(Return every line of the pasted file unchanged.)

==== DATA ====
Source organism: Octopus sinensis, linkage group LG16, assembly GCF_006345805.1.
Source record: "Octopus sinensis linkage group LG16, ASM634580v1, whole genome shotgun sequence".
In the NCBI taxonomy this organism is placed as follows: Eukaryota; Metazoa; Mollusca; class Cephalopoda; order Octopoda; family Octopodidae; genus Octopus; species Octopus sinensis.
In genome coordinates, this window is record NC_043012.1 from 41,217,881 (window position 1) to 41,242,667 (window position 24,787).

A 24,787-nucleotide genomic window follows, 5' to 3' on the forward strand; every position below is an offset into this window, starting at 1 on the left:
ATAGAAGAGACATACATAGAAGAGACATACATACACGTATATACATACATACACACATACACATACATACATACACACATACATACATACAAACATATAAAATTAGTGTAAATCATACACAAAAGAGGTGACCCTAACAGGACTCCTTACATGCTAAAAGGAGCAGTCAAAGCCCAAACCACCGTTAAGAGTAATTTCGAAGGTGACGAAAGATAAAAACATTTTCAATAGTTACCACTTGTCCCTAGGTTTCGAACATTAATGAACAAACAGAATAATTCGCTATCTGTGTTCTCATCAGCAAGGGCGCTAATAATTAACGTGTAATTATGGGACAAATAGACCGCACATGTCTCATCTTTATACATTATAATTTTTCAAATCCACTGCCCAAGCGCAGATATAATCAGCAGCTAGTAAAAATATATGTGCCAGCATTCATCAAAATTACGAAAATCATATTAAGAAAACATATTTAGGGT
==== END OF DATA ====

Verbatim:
Source organism: Octopus sinensis, linkage group LG16, assembly GCF_006345805.1.
Source record: "Octopus sinensis linkage group LG16, ASM634580v1, whole genome shotgun sequence".
In the NCBI taxonomy this organism is placed as follows: Eukaryota; Metazoa; Mollusca; class Cephalopoda; order Octopoda; family Octopodidae; genus Octopus; species Octopus sinensis.
In genome coordinates, this window is record NC_043012.1 from 41,217,881 (window position 1) to 41,242,667 (window position 24,787).

A 24,787-nucleotide genomic window follows, 5' to 3' on the forward strand; every position below is an offset into this window, starting at 1 on the left:
ATAGAAGAGACATACATAGAAGAGACATACATACACGTATATACATACATACACACATACACATACATACATACACACATACATACATACAAACATATAAAATTAGTGTAAATCATACACAAAAGAGGTGACCCTAACAGGACTCCTTACATGCTAAAAGGAGCAGTCAAAGCCCAAACCACCGTTAAGAGTAATTTCGAAGGTGACGAAAGATAAAAACATTTTCAATAGTTACCACTTGTCCCTAGGTTTCGAACATTAATGAACAAACAGAATAATTCGCTATCTGTGTTCTCATCAGCAAGGGCGCTAATAATTAACGTGTAATTATGGGACAAATAGACCGCACATGTCTCATCTTTATACATTATAATTTTTCAAATCCACTGCCCAAGCGCAGATATAATCAGCAGCTAGTAAAAATATATGTGCCAGCATTCATCAAAATTACGAAAATCATATTAAGAAAACATATTTAGGGT